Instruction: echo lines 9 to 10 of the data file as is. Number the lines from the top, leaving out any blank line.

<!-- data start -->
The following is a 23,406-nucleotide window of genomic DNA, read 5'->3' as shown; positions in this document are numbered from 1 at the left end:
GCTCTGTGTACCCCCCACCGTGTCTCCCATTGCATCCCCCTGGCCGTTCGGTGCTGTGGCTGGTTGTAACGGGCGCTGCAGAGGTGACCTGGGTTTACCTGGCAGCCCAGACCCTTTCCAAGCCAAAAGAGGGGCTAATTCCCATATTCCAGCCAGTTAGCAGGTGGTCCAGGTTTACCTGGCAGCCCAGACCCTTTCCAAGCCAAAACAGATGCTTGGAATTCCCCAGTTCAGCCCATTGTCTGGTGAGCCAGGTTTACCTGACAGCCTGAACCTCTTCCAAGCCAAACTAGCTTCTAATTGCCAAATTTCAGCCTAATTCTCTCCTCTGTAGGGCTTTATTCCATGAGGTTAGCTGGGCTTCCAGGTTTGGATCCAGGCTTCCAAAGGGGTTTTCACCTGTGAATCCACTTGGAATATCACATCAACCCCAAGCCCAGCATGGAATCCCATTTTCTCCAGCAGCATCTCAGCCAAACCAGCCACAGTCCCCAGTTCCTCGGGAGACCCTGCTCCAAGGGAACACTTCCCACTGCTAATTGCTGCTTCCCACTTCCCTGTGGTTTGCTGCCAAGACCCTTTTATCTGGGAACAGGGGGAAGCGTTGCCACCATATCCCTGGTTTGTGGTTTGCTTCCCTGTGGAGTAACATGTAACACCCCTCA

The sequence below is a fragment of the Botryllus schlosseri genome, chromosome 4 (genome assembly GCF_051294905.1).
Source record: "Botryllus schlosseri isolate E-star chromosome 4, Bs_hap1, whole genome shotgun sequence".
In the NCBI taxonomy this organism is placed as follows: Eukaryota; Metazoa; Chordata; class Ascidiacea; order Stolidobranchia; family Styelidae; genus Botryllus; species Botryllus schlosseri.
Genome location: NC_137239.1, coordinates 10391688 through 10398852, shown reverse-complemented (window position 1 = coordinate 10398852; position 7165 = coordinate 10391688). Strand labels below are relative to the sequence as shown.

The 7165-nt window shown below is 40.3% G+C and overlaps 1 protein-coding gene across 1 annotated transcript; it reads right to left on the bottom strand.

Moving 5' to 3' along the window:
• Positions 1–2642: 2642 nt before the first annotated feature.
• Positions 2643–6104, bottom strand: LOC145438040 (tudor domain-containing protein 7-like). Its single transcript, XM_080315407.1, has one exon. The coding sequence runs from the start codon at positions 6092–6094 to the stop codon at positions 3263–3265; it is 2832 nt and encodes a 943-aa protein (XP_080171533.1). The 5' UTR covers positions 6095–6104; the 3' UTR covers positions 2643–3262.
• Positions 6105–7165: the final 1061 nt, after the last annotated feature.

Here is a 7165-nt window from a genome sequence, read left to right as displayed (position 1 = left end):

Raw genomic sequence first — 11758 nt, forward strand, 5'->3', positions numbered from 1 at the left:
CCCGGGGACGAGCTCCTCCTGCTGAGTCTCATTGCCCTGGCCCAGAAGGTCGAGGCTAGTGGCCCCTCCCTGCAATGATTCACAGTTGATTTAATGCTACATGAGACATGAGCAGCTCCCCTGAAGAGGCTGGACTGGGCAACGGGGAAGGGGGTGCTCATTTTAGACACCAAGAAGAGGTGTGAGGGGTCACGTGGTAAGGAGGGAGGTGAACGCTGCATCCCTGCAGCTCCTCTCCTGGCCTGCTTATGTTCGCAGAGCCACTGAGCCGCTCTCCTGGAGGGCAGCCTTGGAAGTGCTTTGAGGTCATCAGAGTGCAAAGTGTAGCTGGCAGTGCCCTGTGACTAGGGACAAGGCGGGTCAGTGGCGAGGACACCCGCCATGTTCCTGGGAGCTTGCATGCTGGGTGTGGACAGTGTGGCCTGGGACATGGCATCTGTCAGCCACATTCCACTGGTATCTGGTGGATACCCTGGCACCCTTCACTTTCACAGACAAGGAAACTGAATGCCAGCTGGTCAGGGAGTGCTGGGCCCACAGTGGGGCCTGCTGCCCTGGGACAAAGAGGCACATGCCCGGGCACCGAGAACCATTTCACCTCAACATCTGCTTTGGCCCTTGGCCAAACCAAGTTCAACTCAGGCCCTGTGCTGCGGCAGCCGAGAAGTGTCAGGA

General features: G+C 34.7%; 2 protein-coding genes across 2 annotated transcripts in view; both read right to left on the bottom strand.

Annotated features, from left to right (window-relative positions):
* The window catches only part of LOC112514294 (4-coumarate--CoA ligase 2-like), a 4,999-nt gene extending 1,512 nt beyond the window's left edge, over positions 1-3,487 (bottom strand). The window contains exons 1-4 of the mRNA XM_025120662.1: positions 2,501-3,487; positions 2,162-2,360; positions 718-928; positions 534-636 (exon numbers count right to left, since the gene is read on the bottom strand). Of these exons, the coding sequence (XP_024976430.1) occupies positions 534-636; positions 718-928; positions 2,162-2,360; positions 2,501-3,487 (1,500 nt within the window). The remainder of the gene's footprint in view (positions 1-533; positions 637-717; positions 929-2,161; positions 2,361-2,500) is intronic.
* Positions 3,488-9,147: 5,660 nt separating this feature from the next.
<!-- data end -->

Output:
• Positions 1–2642: 2642 nt before the first annotated feature.
• Positions 2643–6104, bottom strand: LOC145438040 (tudor domain-containing protein 7-like). Its single transcript, XM_080315407.1, has one exon. The coding sequence runs from the start codon at positions 6092–6094 to the stop codon at positions 3263–3265; it is 2832 nt and encodes a 943-aa protein (XP_080171533.1). The 5' UTR covers positions 6095–6104; the 3' UTR covers positions 2643–3262.